Continues through May 31, 2014
Sailing to a mysterious place called the Wolfbat Sanctuary across an exotic body of water like the Sea of Sutr may sound like a thrilling expedition, but you won’t find either of these on any map. Both were envisioned by Brooklyn artist Dennis McNett, who uses his imagination to take the viewer on a vaguely Nordic journey complete with a Viking ship, animalistic masks, painted woodcarvings, and intricately detailed printmaking. His designs are as complicated as the iconography. The wolf bat is an animal spirit described as resembling a wolf but with webbed, bat-like wings. McNett’s wolfbat is extremely menacing due to its piercing eyes and long, pointed teeth. The artist uses the wolfbat to pay homage to Fenris, a character out of Viking lore who was freed from imprisonment and given a second chance, thanks to his sister.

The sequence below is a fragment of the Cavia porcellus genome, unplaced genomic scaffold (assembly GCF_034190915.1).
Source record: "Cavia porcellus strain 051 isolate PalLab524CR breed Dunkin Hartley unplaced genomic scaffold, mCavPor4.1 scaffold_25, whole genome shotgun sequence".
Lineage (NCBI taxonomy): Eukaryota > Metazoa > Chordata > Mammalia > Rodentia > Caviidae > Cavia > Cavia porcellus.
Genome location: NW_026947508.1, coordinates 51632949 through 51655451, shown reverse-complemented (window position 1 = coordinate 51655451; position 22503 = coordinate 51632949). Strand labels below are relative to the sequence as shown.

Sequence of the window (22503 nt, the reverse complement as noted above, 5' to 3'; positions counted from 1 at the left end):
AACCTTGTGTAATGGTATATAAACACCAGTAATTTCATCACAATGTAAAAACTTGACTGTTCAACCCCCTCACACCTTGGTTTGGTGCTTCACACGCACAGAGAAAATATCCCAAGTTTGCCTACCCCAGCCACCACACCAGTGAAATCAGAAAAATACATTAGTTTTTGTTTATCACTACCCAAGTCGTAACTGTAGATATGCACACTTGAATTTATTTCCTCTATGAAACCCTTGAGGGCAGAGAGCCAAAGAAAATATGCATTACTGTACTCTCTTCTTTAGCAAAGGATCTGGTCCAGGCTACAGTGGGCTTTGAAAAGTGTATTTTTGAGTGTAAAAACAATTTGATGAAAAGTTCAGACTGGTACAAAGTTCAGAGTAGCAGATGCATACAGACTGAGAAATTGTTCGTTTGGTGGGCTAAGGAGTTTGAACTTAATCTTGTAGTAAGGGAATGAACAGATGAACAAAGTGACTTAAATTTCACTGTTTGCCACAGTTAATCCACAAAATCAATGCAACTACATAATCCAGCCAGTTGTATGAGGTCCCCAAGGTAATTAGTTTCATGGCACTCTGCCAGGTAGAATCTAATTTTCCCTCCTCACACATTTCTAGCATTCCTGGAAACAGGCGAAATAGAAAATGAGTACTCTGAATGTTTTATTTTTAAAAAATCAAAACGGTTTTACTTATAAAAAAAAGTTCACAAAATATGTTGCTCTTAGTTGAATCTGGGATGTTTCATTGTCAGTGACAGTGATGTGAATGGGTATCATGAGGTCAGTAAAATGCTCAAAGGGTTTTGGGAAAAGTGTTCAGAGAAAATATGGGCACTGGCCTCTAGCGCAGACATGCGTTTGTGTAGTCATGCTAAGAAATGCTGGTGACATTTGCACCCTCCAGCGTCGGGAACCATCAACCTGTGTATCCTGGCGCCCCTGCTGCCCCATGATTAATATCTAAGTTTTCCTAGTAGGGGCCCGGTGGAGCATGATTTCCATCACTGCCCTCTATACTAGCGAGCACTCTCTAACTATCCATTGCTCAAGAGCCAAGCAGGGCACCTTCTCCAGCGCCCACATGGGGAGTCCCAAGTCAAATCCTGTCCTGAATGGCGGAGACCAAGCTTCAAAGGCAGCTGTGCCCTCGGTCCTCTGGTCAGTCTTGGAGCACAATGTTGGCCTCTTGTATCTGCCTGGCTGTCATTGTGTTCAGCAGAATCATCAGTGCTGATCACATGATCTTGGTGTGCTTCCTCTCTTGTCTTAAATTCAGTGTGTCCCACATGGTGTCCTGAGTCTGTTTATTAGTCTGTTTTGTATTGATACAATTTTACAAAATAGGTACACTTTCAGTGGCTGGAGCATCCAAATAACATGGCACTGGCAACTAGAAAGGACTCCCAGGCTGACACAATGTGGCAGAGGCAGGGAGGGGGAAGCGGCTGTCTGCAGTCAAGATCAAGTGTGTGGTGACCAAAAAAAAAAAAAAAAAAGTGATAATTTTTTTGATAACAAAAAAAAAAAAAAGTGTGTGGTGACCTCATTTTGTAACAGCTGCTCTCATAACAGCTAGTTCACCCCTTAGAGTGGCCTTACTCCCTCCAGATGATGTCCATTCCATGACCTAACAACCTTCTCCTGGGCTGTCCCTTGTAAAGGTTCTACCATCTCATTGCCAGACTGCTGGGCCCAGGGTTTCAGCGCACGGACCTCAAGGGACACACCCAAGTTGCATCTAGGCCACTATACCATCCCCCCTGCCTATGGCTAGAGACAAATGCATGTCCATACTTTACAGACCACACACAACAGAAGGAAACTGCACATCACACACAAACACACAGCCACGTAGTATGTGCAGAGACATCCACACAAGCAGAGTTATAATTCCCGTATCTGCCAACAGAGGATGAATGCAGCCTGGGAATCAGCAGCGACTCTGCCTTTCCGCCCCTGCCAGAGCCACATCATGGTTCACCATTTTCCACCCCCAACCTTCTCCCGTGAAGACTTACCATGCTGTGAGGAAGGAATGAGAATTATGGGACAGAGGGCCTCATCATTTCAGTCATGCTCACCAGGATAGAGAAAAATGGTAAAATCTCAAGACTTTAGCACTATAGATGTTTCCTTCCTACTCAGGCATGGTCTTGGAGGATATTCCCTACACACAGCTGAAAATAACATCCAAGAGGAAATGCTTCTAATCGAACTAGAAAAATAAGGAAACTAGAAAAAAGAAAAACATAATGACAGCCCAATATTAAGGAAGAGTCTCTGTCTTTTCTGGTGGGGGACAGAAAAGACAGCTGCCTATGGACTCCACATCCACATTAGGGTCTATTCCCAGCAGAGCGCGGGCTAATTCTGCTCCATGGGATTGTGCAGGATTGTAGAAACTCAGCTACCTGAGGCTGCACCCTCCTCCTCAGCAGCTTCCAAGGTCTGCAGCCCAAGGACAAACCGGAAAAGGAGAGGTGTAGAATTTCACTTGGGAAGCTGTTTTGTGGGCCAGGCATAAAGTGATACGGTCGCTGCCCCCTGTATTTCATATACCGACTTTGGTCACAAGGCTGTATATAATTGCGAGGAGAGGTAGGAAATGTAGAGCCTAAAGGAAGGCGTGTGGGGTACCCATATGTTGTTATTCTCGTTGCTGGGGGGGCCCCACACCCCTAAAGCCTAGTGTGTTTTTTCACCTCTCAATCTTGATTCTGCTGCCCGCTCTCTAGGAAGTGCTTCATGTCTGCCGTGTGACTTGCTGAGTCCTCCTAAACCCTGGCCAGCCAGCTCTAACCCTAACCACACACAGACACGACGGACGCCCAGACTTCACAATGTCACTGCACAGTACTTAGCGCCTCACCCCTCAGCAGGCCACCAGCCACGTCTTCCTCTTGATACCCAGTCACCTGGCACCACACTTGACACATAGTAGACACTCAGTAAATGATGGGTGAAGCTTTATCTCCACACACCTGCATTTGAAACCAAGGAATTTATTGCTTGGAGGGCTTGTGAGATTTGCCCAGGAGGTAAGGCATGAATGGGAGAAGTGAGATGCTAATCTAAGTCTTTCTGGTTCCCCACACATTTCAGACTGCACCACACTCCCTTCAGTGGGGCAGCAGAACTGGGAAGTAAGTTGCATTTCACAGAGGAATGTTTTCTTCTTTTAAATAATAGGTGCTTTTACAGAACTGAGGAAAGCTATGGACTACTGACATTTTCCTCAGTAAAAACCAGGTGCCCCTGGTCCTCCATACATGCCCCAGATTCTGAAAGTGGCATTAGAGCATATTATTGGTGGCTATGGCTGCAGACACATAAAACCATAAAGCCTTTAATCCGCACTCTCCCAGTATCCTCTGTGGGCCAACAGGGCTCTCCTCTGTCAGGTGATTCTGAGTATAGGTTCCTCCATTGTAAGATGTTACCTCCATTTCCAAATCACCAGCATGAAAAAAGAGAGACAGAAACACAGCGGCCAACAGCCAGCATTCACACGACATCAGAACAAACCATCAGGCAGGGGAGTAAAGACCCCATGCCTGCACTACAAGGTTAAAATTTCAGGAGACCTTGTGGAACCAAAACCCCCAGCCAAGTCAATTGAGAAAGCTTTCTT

The wolfbat is only one of many creatures in McNett’s oeuvre. A moth with outstretched, intricately patterned wings is named the “Black Witch Moth.” A ram with large curving horns and a snake growing out of its forehead is named “Old Winter Deity.” And a caterpillar-like creature with a single large eye on its forehead is “Yellow World Deity.” McNett carved and painted these pieces from wood, adding elaborate designs. Four tribal masks were created from etched leather and wood surfaces that had been shaped using epoxy. As a prolific printmaker, McNett often collages his prints onto various surfaces, including wood that has been shaped into the hull of a ship. He has created several of these Viking ships, using two of them in a non-permitted parade through the streets of lower Manhattan. All are included in this installation. McNett’s designs have been used to decorate everything from skateboards to snowboards to shoes. He was invited to design a Barney’s window display in 2010, and his work was included in a survey of graffiti, street, and urban art in 2009. The current exhibition is both contemporary and ancient, putting viewers in touch with their inner wolfbat.